RAM: Picking up the passion

RAM Trucks are recognized as one of the best brands among truck buyers across the country. Their dedication to creating a dependable, rugged vehicle to meet the demanding needs of farmers, contractors and numerous other professions is obvious, but they also strive to meet the demand of outdoor recreationists.

RAM’s commitment to their customer is apparent, as is their commitment to the National Wild Turkey Federation. As a title sponsor of the NWTF Convention and Sport Show, RAM offsets much of the expense of throwing a shindig for 50,000-plus turkey hunters. In addition, their donation of the annual raffle truck helps raise needed funds for conservation and hunting heritage work nationally. On the local level, the Chrysler Affinity program offers discounts exclusive to NWTF members.

“The most important part of this relationship is that RAM cares about clean air, clean water and good habitat,” said Danny Young, NWTF VP of corporate partnerships. “The effects of this relationship cannot be measured in the number of trucks sold but in the impact that their dollars will have on wildlife, on habitat and on the future. RAM is playing a pivotal role in constructing what the American landscape will look like in 10, 20 and 30 years down the road. All Americans will benefit from the job they are doing to conserve our natural resources. We owe them a great big thank you!”

With such dedication to the cause, I was excited to check out the technology and amenities offered on these third-generation models.


 When I pulled up to Bob Richard’s in Aiken, South Carolina, a steel-gray 2017 2500 Mega Cab was waiting for me. With the plush Laramie trim package and all of the bells and whistles, it was like stepping up into a limousine. It featured supple, vented/heated leather seats, wood trim and an 8-inch console touchscreen display bigger than my first computer.

After an abridged computer 101 class from my sister Jenifer, who works at the dealership, and the realization that they sent the 6.4 Hemi gas engine versus the diesel, I was on the highway headed toward Edgefield.


 I soon forgot any reservations I held that the gas engine could properly move the 7,020-pound, 3/4-ton truck as I stepped on the gas and 410 horses kicked in. And with about 430 lbft of torque, hauling the Cherokee Wolf Pup toy hauler from CSRA Camperland in Martinez, Georgia, to Edgefield for the photo shoot — found in Gear Up on page 72 of the November/December 2017 issue of Turkey Country magazine — felt like I was towing air.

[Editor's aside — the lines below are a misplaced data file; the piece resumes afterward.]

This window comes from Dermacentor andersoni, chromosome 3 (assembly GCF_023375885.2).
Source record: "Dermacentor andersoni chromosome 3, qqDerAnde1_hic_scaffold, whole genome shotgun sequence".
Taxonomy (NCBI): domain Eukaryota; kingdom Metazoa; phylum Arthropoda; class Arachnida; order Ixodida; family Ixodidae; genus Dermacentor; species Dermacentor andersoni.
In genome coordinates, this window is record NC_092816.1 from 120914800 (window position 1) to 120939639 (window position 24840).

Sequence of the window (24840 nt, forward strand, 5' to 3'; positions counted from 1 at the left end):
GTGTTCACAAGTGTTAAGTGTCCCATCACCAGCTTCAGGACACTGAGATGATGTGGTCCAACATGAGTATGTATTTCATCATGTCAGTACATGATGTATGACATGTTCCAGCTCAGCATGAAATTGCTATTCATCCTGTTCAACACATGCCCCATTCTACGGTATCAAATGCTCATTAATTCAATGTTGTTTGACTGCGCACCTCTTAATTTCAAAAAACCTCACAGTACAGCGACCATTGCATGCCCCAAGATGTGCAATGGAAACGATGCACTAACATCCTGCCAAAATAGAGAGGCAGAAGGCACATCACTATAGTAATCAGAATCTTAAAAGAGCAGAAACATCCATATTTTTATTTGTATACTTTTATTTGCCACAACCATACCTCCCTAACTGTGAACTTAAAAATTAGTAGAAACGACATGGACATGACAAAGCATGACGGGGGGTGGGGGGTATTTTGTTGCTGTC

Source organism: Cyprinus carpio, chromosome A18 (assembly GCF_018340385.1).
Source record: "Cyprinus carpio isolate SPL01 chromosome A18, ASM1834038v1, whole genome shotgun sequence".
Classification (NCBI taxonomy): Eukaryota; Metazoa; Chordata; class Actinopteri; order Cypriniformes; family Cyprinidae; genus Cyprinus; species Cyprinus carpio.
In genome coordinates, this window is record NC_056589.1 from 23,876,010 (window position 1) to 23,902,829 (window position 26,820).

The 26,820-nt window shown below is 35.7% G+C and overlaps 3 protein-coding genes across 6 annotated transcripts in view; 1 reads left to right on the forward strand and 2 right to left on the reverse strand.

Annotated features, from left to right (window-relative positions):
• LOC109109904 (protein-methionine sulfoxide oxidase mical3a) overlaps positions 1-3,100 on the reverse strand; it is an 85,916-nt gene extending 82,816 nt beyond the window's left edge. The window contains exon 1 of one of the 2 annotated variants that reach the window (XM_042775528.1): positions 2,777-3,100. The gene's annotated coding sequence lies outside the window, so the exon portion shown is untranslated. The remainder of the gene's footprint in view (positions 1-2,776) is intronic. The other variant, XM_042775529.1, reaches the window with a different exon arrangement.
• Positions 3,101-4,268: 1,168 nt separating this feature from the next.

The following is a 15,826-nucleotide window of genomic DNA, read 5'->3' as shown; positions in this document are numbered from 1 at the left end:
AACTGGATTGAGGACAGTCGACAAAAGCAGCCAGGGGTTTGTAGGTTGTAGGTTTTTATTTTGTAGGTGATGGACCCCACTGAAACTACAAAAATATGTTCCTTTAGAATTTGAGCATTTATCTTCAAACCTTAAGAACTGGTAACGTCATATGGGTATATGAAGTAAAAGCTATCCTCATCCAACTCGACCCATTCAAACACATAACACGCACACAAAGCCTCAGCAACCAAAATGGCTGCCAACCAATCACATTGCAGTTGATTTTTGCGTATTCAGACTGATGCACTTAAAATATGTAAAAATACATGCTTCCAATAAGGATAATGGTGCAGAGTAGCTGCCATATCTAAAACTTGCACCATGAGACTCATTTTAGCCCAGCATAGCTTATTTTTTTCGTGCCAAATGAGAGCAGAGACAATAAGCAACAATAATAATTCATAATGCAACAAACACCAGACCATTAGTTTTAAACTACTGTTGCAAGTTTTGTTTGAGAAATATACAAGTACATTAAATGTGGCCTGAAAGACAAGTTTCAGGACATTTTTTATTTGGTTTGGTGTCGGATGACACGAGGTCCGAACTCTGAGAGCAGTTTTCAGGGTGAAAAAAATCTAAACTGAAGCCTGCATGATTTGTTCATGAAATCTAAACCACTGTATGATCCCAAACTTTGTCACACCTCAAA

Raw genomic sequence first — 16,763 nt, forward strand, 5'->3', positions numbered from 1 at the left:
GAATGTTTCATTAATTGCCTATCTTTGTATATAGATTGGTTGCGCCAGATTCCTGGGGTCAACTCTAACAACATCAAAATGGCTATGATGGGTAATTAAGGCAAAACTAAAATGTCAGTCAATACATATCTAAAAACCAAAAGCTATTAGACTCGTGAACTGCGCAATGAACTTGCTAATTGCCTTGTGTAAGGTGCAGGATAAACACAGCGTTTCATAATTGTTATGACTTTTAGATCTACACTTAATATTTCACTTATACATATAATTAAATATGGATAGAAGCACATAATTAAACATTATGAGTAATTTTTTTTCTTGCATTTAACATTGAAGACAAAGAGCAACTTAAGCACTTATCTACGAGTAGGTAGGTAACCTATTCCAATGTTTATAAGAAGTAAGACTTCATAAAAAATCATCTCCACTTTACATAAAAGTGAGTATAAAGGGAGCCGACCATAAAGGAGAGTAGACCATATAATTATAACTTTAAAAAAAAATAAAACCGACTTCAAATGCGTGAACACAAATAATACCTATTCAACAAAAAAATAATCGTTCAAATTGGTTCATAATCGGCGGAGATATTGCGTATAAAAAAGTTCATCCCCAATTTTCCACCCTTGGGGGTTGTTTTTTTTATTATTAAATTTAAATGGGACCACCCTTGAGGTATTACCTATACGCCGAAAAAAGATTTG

Built for towing big toys, the truck came equipped with 10-ply tires, a class 4 receiver, anchor points for a fifth-wheel/goose ball and integrated break assist. The 2.5-inch class 4 receiver threw a little wrench in my plans when I arrived to pick up the camper with just a 2-inch, class 3 hitch thrown in the back floorboard. A $20 sleeve fixed it, but a sleeve added to the accessories package would have been nice.


Around town and back and forth from my home in North Augusta, South Carolina, for a week, I averaged about 14.5 mpg based on the truck’s computer. Hauling the 5,700-pound camper on a round trip of 66 miles averaged 11.2 mpg.

Wanting to test it on a long-haul trip, I packed up my family of four and a bed full of gear and headed to Florida to spend a long weekend with my buddy Jeff and his family and friends. On that 1,100-mile round trip, most of which was on the interstate, the truck pulled an amazing 16.4 mpg, very respectable for a nearly 4-ton, 4x4 vehicle.


The truck was a knockout from the beginning. It’s a head-turner on the road and at the curb. It’s interior comfort and usability is on par with a private jet, though a lot cheaper. And while no new truck is inexpensive these days, knowing part of the price goes back into the NWTF and conservation makes it a deal.

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